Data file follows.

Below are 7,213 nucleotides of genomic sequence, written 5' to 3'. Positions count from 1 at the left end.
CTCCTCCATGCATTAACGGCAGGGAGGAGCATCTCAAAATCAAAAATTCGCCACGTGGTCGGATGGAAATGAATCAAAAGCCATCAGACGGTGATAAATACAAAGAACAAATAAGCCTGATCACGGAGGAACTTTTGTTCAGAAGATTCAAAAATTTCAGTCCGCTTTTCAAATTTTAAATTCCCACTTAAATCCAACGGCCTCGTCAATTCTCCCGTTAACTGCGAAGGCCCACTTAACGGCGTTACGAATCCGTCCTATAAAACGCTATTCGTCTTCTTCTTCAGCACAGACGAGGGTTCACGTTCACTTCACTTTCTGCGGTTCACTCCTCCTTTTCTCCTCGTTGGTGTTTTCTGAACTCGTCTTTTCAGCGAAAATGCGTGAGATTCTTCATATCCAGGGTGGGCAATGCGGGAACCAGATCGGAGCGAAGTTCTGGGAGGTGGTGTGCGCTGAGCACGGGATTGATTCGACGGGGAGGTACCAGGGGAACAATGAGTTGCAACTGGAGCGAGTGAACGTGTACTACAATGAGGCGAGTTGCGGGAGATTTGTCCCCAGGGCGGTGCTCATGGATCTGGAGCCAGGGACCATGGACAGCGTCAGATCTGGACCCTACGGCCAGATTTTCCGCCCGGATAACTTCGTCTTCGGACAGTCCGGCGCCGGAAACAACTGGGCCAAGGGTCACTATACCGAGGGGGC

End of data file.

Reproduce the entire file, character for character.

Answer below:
Below are 7,213 nucleotides of genomic sequence, written 5' to 3'. Positions count from 1 at the left end.
CTCCTCCATGCATTAACGGCAGGGAGGAGCATCTCAAAATCAAAAATTCGCCACGTGGTCGGATGGAAATGAATCAAAAGCCATCAGACGGTGATAAATACAAAGAACAAATAAGCCTGATCACGGAGGAACTTTTGTTCAGAAGATTCAAAAATTTCAGTCCGCTTTTCAAATTTTAAATTCCCACTTAAATCCAACGGCCTCGTCAATTCTCCCGTTAACTGCGAAGGCCCACTTAACGGCGTTACGAATCCGTCCTATAAAACGCTATTCGTCTTCTTCTTCAGCACAGACGAGGGTTCACGTTCACTTCACTTTCTGCGGTTCACTCCTCCTTTTCTCCTCGTTGGTGTTTTCTGAACTCGTCTTTTCAGCGAAAATGCGTGAGATTCTTCATATCCAGGGTGGGCAATGCGGGAACCAGATCGGAGCGAAGTTCTGGGAGGTGGTGTGCGCTGAGCACGGGATTGATTCGACGGGGAGGTACCAGGGGAACAATGAGTTGCAACTGGAGCGAGTGAACGTGTACTACAATGAGGCGAGTTGCGGGAGATTTGTCCCCAGGGCGGTGCTCATGGATCTGGAGCCAGGGACCATGGACAGCGTCAGATCTGGACCCTACGGCCAGATTTTCCGCCCGGATAACTTCGTCTTCGGACAGTCCGGCGCCGGAAACAACTGGGCCAAGGGTCACTATACCGAGGGGGC